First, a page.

What if what looks like a standard layoff is really hiding an illegal act, such as
retaliation, against an employee? Retaliation may be hard to pin down, but it may
be actionable if all of the facts line up. Basically, a retaliatory firing
is one that occurs because the employee has complained of discrimination
or certain other illegal actions by the employer, or because the employee
has supported a fellow worker who has made such a complaint.
The complaint can be with a federal or state agency or within the company itself.
Most retaliatory acts fall short of actual firing, but, with the current
economy, there may be more pressure on employers to lay people off, which
usually means that the perceived weakest links will be cut first. So someone
who is being retaliated against in subtle ways in the work place can suddenly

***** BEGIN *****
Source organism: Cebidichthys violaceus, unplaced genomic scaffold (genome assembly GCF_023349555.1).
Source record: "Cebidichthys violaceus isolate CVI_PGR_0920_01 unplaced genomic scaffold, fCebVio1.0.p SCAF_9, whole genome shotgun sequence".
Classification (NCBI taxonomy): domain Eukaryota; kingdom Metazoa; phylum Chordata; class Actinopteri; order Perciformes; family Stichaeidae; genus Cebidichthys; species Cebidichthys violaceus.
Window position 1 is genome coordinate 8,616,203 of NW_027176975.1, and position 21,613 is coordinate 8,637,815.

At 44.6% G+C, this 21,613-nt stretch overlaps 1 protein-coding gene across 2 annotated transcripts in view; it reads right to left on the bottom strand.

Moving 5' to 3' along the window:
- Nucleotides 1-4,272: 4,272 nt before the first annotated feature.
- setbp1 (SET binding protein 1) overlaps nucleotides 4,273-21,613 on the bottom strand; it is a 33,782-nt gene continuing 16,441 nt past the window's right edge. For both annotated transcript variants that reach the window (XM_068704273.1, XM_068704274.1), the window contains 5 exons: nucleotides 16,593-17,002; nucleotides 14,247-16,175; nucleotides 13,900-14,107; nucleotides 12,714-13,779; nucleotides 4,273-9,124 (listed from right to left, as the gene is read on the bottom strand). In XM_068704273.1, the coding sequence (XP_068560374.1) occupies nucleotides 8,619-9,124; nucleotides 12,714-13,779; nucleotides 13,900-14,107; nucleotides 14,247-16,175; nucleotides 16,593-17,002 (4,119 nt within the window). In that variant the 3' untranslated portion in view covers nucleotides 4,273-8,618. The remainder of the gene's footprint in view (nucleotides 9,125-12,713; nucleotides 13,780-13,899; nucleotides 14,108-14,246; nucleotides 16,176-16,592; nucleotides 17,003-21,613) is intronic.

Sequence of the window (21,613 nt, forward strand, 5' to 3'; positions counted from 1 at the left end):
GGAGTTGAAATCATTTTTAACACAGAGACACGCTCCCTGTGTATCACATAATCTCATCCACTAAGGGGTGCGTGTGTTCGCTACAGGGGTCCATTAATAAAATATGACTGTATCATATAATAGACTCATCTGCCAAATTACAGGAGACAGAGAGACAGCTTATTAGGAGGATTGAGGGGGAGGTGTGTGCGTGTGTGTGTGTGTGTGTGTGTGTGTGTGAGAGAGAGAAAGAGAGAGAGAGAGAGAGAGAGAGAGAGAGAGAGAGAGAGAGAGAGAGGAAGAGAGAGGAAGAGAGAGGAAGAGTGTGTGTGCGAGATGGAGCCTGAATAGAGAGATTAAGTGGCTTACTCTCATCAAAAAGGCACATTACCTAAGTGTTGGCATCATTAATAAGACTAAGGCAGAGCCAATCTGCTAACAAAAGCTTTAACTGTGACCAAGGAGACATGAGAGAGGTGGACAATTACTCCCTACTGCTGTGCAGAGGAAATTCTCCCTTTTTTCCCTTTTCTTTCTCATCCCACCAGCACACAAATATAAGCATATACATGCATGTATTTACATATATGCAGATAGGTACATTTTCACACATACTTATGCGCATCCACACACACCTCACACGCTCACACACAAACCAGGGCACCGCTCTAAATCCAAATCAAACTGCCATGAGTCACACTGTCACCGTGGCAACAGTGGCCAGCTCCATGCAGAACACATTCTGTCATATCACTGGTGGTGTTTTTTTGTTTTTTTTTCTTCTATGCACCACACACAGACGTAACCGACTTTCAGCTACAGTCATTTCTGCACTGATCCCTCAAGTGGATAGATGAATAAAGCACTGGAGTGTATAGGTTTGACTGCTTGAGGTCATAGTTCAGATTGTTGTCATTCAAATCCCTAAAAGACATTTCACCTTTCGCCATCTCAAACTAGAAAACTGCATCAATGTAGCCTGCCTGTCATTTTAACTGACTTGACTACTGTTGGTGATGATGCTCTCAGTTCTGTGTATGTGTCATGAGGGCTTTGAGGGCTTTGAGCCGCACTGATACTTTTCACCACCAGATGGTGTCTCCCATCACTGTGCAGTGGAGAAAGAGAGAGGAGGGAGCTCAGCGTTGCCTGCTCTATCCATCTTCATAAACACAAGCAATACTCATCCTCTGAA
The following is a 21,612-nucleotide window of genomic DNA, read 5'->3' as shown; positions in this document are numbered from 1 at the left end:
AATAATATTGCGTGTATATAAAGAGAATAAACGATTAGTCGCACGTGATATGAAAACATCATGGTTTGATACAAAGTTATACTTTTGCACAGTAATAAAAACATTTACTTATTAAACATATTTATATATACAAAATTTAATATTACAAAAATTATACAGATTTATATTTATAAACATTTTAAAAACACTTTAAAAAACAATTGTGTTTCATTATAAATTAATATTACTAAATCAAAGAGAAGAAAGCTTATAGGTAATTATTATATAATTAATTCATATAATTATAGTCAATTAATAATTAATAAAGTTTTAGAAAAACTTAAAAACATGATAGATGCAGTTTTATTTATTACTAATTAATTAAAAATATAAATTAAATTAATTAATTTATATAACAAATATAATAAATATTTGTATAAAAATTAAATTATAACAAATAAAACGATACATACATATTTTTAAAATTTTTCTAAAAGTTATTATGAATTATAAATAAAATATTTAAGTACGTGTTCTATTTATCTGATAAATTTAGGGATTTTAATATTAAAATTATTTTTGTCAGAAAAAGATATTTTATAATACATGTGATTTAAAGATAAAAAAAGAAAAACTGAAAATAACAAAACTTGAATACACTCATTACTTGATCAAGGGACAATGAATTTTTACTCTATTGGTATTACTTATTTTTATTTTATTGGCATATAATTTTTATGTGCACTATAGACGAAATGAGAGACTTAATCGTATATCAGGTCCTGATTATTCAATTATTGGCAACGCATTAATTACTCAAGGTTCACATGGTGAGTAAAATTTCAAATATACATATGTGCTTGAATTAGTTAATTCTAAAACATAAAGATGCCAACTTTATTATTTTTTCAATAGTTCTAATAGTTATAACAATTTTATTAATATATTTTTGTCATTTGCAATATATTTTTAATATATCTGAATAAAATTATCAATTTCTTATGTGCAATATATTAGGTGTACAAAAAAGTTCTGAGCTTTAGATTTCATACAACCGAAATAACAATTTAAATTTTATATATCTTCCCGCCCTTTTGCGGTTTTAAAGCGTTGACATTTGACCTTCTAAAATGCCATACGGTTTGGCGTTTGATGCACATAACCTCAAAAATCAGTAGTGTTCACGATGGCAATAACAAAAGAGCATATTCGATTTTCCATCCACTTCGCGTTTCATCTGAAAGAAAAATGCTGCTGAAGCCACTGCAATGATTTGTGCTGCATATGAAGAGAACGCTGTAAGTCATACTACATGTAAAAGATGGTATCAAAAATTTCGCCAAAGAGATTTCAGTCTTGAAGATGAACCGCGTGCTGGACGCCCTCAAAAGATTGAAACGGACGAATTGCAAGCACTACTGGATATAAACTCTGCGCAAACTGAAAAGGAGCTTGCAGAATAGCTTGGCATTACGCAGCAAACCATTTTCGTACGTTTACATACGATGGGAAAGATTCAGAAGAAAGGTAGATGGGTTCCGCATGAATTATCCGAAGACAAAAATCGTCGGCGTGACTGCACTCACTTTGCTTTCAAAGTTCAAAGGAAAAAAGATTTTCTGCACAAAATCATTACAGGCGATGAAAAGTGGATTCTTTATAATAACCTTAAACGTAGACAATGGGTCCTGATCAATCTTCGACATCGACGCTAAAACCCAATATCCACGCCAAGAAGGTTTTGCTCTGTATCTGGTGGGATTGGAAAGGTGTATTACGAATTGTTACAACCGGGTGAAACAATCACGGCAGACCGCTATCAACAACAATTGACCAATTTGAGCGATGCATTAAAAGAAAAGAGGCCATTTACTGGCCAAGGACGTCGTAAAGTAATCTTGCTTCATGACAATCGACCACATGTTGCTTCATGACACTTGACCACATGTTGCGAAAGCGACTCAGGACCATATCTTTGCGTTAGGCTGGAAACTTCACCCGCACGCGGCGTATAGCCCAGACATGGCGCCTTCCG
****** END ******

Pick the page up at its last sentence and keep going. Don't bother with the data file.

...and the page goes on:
be on the cutting room floor, a victim of a retaliatory act that can made
to look like a bona fide business decision.
There are a number of different laws that make various kinds of retaliatory
actions illegal. The trick is to know which ones are out there and which
ones may apply to any given situation. An
employment lawyer can investigate any individual situation to determine if any action can be taken.
Some common examples of employees who are protected against retaliation
are those who ask for accommodation under the Americans With Disabilities
Act, who protest discrimination, or who take advantage of the Family and
Medical Leave Act. And, of course, there is always the
whistleblower section of theSarbanes-Oxley Act (link goes to a very long article), which protects employees who accuse
publicly-traded corporate employers of securities fraud or other kinds
of fraudulent practices.
Also remember that the underlying act doesn’t have to ever be found
to be illegal for the company to engage in retaliation, so long as the
complaint is made in good faith.